Selecting the Best Colleges For Your Teen with Asperger’sPosted June 25, 2014, 2:00 pm by
If you are listening to the college chatter going on among parents of high school students, stop. Let go of what schools your friends’ kids and neighbors’ kids are applying to. Let go of your preconceived notions of which are good colleges and which are not. Let go of dreams about a second generation at your alma mater. What’s best for your child is likely not what’s best for others, whether they have Asperger’s Syndrome (AS) or not.
Focus on Fit
Fit is the most important attribute to look for when searching for colleges for your child to apply to and the one to attend. As you investigate options, tune out superfluous inputs and listen to your child, to your gut, and to answers to objective criteria. Here are a few considerations to think about. Many of these are exactly the same considerations students without AS should focus on.
- Residential college or commuter school – which is the best first step for your child? (See previous post: Assessing College-Readiness for Teens with Asperger’s Syndrome to determine if your child is independent enough to live at college.)
- Is full time or part-time a better choice?
- What is the best distance for your child to be from home even if they are ready to live on campus?
- What is the best type of campus environment: urban, suburban, rural?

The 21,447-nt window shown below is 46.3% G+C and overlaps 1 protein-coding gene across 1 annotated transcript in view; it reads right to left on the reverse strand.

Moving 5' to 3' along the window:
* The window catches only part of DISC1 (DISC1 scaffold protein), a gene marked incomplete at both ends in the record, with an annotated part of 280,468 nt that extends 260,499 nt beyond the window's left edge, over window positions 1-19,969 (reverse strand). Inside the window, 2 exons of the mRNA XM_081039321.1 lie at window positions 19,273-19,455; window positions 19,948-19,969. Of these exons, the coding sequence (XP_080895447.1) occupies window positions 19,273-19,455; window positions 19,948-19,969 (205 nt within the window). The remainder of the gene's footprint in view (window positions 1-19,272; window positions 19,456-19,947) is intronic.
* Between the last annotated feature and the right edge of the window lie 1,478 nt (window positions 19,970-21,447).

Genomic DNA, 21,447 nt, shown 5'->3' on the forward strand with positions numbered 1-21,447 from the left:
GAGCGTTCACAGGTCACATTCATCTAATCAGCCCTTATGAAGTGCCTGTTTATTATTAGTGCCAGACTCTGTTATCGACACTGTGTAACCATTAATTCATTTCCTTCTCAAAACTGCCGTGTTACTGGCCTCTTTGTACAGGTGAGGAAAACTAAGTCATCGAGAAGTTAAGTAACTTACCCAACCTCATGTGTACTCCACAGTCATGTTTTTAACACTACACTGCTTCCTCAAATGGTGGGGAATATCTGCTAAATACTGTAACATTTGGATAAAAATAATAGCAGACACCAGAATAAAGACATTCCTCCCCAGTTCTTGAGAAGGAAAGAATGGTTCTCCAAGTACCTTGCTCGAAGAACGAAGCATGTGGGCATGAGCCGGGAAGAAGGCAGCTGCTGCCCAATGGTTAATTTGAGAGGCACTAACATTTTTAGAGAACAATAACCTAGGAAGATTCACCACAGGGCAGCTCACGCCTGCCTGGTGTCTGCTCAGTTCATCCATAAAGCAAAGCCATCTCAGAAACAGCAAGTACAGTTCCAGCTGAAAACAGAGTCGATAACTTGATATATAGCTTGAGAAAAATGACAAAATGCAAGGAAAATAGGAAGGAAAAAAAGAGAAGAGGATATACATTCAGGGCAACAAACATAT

- What is the best size of school?
- Does the school have strong offerings in your child’s academic areas of interest?
- Are most classes lecture-style or discussion-based– and which suits your child best?
- What is the minimum requirement for a full-time course load and what are the distribution requirements – do they fit with your child’s aptitudes?
- Does the school have co-curricular opportunities that match your child’s interests?
- Have students with AS attended the college?
- Does the school have special programs for students with AS? (Do not make this the top priority, for support services alone do not constitute best fit.)
- Does the college have an active career services department that helps students get on-the-job experience?
- Do the disabilities service staffers work with the career service staffers?
- What are the housing options – does the college have singles or living/learning communities?
As you and your teen visit schools, bring along a matrix to keep track of the criteria you determine important.
Meet Key Personnel at Schools
Make time to speak to the Office of Disabilities at schools of interest, perhaps before your teen applies, but definitely before he or she accepts admission at any school. Although the Americans with Disabilities Act and section 504 of the Rehabilitation Act mandate equal opportunity for students with disabilities for both academic and extracurricular activities, it is important to learn about accommodations and supports directly from the professionals overseeing their implementation. Meeting face-to-face will also help you and your teen gauge what it will be like to work with these individuals.
For more information about college selection, visit Asperger’s Association of New England at www.aane.org or call 617-393-3824. Also, read The Parents Guide to College for Students on the Autism Spectrum, by Jane Thierfeld Brown, Lorraine Wolf, Lisa King, and G. Ruth Bork.